History of Boudhanath
Recent history of the Stupa has revolved around the lineage of the Chini (or Chiniya) Lamas. The first Chini Lama, Taipo Shing, was a Szeshuanese Nyingmapa Buddhist who settled in Boudha after coming here on pilgrimage. In 1853, at the conclusion of the Sino-Gorkhali war, Jung Bahadur invited his Chinese resident of Boudha to the palace to interpret during the peace discussions. In recognition of his services to the Rana prime minister, in 1859 he was awarded the abbotship of Boudha with its stewardship of theguthi lands of Malemchi in Helembu. He was succeeded by Buddha Vajra in 1880 and Punya Vajra (1886-1982), the Third Chini Lama, succeeded him in 1922. The spiritual and temporal power of the Second and Third Chini Lamas increased, until during the Late Rana period Boudha had become a kingdom within a kingdom. The authority of the Chini Lamas was enhanced by their status as consul of the Dalai Lamas to the Kingdom of Nepal.

The Chini Lama's power was diminished by the Chinese occupation of Tibet in 1951, by the Nepali land reform of 1961, which stripped the Stupa of much of its supporting lands, and also by the Panchayat domination from which Punya Vajra, the Third Chini Lama, stood apart. By the time of Punya Vajra's death in 1982 the abbot of Boudha's power had been radically curtailed. As Nyingmapa yogins, the Chini Lamas had taken Tamang and Sherpa girls as their consorts. The first Chini Lama married the daughter of one of Jung Bahadur's concubines, thus initiating family ties with Government. The Third Chini Lama's long life and virility resulted in a prolific extension of the family. From the mid-19th century until the death of Punya Vajra, it was the Chini Lamas of Boudha who contributed most to the continuing religious and social significance of Boudhanath.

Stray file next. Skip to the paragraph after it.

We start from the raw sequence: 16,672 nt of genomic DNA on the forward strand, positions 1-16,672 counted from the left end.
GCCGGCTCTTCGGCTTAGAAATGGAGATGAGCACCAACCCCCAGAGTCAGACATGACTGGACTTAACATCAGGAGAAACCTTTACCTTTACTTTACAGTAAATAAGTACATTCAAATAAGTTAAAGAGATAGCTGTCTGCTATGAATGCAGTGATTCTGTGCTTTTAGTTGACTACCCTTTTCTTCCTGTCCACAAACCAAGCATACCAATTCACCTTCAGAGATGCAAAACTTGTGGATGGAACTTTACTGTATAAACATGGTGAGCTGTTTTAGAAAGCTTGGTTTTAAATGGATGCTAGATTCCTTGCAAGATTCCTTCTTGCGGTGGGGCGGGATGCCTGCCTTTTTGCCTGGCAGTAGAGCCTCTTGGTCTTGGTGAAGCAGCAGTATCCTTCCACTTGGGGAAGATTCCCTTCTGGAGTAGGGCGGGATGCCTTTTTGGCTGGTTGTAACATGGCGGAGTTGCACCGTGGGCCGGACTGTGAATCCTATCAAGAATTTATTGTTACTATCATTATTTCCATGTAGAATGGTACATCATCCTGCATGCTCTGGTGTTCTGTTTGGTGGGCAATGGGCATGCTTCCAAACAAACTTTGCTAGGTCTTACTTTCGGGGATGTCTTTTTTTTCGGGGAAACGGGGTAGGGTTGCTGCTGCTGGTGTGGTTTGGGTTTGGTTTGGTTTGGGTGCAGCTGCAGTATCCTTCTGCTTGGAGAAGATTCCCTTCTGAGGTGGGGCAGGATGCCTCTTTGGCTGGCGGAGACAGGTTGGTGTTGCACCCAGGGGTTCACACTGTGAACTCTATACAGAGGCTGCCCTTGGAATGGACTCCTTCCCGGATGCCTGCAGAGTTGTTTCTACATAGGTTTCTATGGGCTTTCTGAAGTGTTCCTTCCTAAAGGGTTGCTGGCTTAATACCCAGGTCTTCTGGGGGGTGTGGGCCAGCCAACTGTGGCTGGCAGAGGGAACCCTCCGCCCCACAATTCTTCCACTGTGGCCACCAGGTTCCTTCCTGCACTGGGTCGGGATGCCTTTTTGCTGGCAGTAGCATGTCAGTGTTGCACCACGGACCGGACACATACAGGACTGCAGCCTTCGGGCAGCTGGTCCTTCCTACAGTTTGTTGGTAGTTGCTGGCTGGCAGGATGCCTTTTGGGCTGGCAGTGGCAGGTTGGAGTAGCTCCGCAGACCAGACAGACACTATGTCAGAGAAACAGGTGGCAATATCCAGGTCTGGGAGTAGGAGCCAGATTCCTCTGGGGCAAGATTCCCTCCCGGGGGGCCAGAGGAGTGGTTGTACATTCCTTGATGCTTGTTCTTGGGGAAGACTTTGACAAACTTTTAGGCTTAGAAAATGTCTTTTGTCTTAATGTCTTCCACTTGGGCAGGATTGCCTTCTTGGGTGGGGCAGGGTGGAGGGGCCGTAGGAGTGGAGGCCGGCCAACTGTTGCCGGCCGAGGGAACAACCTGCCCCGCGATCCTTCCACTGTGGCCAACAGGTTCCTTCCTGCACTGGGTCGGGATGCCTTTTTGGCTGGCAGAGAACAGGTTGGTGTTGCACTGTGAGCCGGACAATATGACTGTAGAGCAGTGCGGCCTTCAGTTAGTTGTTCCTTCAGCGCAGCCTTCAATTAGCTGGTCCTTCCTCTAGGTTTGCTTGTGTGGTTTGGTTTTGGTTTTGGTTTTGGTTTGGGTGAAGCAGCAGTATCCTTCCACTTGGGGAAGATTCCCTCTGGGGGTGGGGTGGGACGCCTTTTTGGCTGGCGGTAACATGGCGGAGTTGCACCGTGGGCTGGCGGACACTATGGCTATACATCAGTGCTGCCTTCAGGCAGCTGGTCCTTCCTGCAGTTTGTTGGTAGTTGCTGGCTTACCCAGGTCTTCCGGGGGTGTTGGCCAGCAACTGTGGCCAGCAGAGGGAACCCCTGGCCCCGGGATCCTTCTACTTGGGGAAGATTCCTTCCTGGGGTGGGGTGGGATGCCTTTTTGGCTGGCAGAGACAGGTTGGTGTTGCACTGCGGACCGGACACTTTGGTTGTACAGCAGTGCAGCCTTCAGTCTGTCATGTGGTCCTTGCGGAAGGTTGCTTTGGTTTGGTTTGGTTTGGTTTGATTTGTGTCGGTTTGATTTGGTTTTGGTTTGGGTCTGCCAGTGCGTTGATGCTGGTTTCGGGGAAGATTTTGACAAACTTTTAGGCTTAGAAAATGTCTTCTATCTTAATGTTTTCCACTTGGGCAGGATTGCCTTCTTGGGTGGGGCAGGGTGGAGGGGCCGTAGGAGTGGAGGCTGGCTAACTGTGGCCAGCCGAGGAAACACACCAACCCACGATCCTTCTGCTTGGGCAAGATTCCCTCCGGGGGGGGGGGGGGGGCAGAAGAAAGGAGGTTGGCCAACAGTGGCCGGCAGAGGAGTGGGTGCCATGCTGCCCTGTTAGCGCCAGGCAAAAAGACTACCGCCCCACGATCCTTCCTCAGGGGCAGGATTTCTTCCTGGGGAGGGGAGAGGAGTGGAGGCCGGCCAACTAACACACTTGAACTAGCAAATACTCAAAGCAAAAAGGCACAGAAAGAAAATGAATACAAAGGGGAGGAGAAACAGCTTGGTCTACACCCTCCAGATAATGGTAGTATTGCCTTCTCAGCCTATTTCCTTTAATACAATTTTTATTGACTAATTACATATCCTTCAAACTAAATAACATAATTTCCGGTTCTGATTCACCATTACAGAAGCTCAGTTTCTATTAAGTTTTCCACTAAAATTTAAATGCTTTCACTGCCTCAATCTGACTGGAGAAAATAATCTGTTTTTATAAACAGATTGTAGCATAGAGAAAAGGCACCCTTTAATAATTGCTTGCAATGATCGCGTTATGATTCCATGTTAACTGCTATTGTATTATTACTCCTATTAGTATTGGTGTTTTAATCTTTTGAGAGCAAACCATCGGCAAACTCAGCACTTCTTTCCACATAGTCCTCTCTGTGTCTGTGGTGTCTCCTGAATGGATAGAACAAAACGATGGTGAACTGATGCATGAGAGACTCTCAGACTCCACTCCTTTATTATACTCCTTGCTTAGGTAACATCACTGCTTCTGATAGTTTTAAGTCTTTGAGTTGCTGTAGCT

As abbots of Boudha the Chini Lamas were the heads of the Tamang sangha and the Boudha Gyang Guthi, the Boudha Monastery Society. This guthi of local devotees of the Stupa comprises the administrative body maintaining the Stupa and also the priests tending Ma Ajima, the Protecting Goddess. The members of the guthi were, and still are, disciples of the Chini Lamas (Tibetan: Gya Lama) in the Tibetan tradition. Guthi lands, lying principally in Malemchi Gaon in Helembu and around Kopan, were the main source of finance for this guthi. The Newars also have rights of worship at the temple of Ma Ajima. The historical relationship of the Buddhist guthi to the Hindus is obscure, but we do know that during the abbotship of the Third Chini Lama blood-sacrifice to Ma Ajima - alluded to by Shabkar Rinpoche - was discontinued. Since the death of the Third Chini Lama, in a temporal and spiritual power vacuum, the Stupa has been governed by a guthi committee consisting of lineal descendants of the Third Chini Lama and the families of his Tamang disciples who live in the vicinity. The Newar presence in Boudha is limited to silver-smiths and traders from Patan taking advantage of the pilgrim and tourist market.